Was this review helpful to you?
1 of 1 people found the following review helpful
4.0 out of 5 stars Warren Ellis does it again 18 Jan 2004
Format:Paperback
Warren Ellis has made a good name for himself by writing hard edged, witty satires on the superhero genre while at the same time delivering more thrills than the 'real thing'. In fact he has been so successful at this (often subverting from wihin via X-Men spin offs etc) that 'the real thing' has started to look like something from the mind of Warren Ellis.
In this book, WE uses the device of an 'international rescue' organisation made up of extra-ordinary people but not spandex clad superheroes. These operatives are called upon to deal with weird and dangerous situations (virus bombs, dealing with an escaped bionic man, alien invasions that sort of thing) in creative and normally quite violent ways.
The dialogue is generally sharp and the character sketches are amusingly observed. This is a series not a serial and each episode focusses on different central characters so unlike The Authority or Planetary, there is no character continuity or development. This is an observation rather than a complaint because as far as this book goes, it works fine.
This book contains 6 stories, each illustrated by a different artist, all of whom are top notch. Some like Gary Leach don't publish very often but are worth their weight in gold when they do. Its also interesting to see some Jon J Muth pen and ink work again after such a long time (he is more famous for his painted works eg moon shadow). Also special mention for one of my favourite artists Steve Dillon. Probably most famous for his work with Garth Ennis on Preacher, but my fondest memories are of Laser Eraser and Pressbutton from the Warrior days. Total class.
Anyway, back to this package.
It is rather violent so not suitable for youngsters but otherwise it is;
Well written, has great art and is at a good price.
Buy it.
Comment | 
Was this review helpful to you?
Most Helpful Customer Reviews on Amazon.com (beta)
Amazon.com: 4.4 out of 5 stars  11 reviews
6 of 6 people found the following review helpful
5.0 out of 5 stars The return of great single issue stories 24 May 2006
By Steve Fuson - Published on Amazon.com
Format:Paperback
In case you haven't read the plot synopsis or the other reviews, here's the deal. The Global Frequency is a worldwide network of experts, geniouses, military and police officers brought together by Miranda Zero to save the world from itself. This is a science fiction comic with wormhole singularities and cyborgs, but there are no superheroes. These people are as ordinary as they can get given the world they live in.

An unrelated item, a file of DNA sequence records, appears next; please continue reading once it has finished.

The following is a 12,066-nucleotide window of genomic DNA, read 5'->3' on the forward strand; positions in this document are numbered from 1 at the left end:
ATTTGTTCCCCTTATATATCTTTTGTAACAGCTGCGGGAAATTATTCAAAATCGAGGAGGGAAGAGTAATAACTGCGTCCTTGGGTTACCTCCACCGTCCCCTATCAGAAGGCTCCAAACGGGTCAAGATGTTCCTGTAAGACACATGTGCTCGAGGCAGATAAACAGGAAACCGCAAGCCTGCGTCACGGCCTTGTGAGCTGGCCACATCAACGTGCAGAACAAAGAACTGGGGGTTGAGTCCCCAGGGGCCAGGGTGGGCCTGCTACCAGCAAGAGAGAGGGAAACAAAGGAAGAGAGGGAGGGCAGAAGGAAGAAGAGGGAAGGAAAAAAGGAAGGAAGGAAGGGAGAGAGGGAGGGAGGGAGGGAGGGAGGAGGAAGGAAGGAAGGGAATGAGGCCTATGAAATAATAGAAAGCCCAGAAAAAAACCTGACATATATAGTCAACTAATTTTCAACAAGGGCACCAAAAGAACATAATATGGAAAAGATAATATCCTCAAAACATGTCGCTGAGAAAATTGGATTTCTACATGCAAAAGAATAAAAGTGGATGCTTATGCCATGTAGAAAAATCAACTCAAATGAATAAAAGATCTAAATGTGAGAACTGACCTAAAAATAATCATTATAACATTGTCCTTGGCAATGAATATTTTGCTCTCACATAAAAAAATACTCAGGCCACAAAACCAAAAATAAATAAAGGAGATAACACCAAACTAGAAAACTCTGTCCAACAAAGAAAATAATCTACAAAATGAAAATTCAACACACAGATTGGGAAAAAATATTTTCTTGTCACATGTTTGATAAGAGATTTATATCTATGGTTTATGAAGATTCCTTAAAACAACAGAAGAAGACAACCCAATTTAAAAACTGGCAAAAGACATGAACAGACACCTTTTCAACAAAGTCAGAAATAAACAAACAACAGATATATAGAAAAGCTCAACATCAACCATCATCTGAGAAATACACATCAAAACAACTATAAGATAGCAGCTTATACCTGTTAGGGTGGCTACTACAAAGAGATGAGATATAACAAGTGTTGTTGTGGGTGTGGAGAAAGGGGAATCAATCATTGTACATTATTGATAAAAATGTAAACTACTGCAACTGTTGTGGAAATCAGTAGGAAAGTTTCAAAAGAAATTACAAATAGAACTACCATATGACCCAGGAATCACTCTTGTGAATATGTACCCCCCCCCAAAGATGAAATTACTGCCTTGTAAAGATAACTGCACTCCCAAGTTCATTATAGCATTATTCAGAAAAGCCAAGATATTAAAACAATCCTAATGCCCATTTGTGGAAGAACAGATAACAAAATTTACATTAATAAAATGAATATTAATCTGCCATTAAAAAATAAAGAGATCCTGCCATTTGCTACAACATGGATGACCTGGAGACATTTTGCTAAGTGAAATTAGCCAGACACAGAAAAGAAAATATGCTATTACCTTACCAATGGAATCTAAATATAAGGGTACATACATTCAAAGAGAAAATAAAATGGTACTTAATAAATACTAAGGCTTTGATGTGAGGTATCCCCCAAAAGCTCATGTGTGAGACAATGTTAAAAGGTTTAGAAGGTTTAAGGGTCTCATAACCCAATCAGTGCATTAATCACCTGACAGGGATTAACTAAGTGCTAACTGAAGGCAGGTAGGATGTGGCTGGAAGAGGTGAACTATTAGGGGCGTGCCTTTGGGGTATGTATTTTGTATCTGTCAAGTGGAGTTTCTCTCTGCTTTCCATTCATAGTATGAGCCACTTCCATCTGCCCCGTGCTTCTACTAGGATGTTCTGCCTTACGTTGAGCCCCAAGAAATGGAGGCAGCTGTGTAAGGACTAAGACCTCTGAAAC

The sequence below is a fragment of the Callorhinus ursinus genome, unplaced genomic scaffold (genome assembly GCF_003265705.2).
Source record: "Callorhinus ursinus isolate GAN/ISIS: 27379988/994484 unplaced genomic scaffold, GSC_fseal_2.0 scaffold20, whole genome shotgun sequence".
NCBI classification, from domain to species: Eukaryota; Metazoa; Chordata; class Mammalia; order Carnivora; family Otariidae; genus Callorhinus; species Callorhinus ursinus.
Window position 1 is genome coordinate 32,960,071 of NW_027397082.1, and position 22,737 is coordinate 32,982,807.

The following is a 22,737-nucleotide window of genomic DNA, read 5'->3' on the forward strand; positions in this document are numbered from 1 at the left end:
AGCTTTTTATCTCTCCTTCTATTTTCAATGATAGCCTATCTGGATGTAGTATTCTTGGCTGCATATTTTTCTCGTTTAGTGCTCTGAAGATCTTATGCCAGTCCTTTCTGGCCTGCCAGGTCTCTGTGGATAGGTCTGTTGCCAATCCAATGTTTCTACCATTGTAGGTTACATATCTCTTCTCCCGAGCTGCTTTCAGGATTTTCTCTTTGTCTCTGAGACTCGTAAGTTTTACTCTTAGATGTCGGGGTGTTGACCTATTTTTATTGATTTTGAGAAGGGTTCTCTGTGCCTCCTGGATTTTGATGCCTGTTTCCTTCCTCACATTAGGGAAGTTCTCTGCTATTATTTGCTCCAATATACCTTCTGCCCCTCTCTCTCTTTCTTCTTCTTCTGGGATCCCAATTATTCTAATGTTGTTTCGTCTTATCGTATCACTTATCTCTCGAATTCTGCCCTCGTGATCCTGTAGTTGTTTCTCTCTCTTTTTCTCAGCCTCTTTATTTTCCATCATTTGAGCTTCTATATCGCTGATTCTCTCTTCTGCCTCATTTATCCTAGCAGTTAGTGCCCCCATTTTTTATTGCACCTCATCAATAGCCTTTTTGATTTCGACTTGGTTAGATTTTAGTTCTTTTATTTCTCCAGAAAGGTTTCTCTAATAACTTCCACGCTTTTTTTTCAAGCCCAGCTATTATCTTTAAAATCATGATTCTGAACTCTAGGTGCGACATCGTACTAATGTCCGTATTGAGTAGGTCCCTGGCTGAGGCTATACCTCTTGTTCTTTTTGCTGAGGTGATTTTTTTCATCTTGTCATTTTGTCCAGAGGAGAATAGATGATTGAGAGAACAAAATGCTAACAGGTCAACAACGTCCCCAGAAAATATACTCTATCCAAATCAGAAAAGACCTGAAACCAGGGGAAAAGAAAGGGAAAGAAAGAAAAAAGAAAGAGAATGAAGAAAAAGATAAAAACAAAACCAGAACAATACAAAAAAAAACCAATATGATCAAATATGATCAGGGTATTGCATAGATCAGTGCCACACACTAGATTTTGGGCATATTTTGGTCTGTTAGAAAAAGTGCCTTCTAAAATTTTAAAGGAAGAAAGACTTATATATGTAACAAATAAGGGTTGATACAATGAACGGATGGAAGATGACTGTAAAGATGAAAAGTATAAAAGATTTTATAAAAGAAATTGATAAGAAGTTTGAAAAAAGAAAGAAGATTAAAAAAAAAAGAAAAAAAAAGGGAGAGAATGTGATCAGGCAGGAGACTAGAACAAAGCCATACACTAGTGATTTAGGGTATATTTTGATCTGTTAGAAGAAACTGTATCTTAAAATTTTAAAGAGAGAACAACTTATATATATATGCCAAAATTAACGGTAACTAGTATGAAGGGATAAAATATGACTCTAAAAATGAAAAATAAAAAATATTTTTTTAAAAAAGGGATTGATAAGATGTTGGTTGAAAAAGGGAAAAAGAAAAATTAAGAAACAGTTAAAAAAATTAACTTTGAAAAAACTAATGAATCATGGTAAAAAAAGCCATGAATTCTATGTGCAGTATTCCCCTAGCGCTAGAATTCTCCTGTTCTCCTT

It used to be that stories in comic books were largely confined to a single issue and that multiple issue stories were big events. Now multiple issue stories are the norm, designed to fill out collections.

Instead of breaking new ground, Warren Ellis is taking us back to old ground and reminding us that a good story can be told concisely.

Each issue of Global Frequency is a different story by a different artist. When this is done right it can be excellent, as in the second story in this collection which is illustrated by Glenn Fabry. In it Ellis posits what it would actually take to build a cyborg. Human skin and bones and muscle can't support 2 tons of machinery, so Ellis comes up with a vaguely human looking mass of muscle and machine, and Fabry illustration is beautifully horrific. Unfortunately there's the downside of when an artist and story don't blend. The final story in the collection is illustrated by David Lloyd of V for Vendetta fame. In the story a woman runs across rooftops, leaping from building to building, gymnastically scaling scaling fire escapes and jumping across traffic. It should be thrilling, but only about half of the pictures really have the energy of the story. This was disappointing, especially from such a classic artist.

I felt like there was something lacking in Planetary, especially in the beginning. I didn't see why the main characters mattered. They were window dressing to the story. Any character could have been inserted and the story would have been exactly the same. But here, in Global Frequency, it's quite clear why each operative is selected. Sometimes they're a specialist in the problem, sometimes they just happen to be the person physically closest to the crisis, but whatever the reason the characters in each story is always the right person for the job.

This is a great collection of short stories. The stories are smart and concise, and overall the art is good and right for each story.
6 of 7 people found the following review helpful
4.0 out of 5 stars Blatantly Secret 15 Dec 2004
By Joshua Koppel - Published on Amazon.com
Format:Paperback
The Global Frequency is an organization of one-thousand specialists headed by Miranda Zero. Their task is to handle threats that conventional forces are unequipped to handle. At first we get the impression that the Frequency is secret when a character remarks that they do exist (like the M&Ms in the Santa commercial). But members of the Frequency can leave their jobs at a moments notice by saying they are on the Frequency as if everyone knows about them.

Specialists are contacted by a special portable phone. They also seem to all have a "special case" that is never explained (although one character is asked if he got weapons from his case). Members are top in their field, whatever it happens to be.